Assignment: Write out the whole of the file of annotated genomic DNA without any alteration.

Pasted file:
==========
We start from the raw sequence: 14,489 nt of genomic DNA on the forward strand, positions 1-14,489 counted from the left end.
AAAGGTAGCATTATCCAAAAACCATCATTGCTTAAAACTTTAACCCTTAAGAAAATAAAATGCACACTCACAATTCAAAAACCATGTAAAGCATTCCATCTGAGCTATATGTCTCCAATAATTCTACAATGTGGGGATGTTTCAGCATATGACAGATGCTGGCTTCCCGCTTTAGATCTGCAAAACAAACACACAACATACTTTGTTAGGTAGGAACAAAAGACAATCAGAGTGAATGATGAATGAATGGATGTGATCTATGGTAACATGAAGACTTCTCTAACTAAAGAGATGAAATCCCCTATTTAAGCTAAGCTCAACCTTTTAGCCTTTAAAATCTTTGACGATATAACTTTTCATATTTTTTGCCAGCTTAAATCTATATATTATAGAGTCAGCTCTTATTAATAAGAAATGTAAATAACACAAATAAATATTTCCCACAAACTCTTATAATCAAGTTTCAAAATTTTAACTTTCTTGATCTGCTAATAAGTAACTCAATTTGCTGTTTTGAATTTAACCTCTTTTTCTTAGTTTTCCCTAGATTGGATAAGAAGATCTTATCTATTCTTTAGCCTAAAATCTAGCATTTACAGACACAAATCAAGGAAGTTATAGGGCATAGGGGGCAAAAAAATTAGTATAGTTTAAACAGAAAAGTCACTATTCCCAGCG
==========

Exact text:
We start from the raw sequence: 14,489 nt of genomic DNA on the forward strand, positions 1-14,489 counted from the left end.
AAAGGTAGCATTATCCAAAAACCATCATTGCTTAAAACTTTAACCCTTAAGAAAATAAAATGCACACTCACAATTCAAAAACCATGTAAAGCATTCCATCTGAGCTATATGTCTCCAATAATTCTACAATGTGGGGATGTTTCAGCATATGACAGATGCTGGCTTCCCGCTTTAGATCTGCAAAACAAACACACAACATACTTTGTTAGGTAGGAACAAAAGACAATCAGAGTGAATGATGAATGAATGGATGTGATCTATGGTAACATGAAGACTTCTCTAACTAAAGAGATGAAATCCCCTATTTAAGCTAAGCTCAACCTTTTAGCCTTTAAAATCTTTGACGATATAACTTTTCATATTTTTTGCCAGCTTAAATCTATATATTATAGAGTCAGCTCTTATTAATAAGAAATGTAAATAACACAAATAAATATTTCCCACAAACTCTTATAATCAAGTTTCAAAATTTTAACTTTCTTGATCTGCTAATAAGTAACTCAATTTGCTGTTTTGAATTTAACCTCTTTTTCTTAGTTTTCCCTAGATTGGATAAGAAGATCTTATCTATTCTTTAGCCTAAAATCTAGCATTTACAGACACAAATCAAGGAAGTTATAGGGCATAGGGGGCAAAAAAATTAGTATAGTTTAAACAGAAAAGTCACTATTCCCAGCG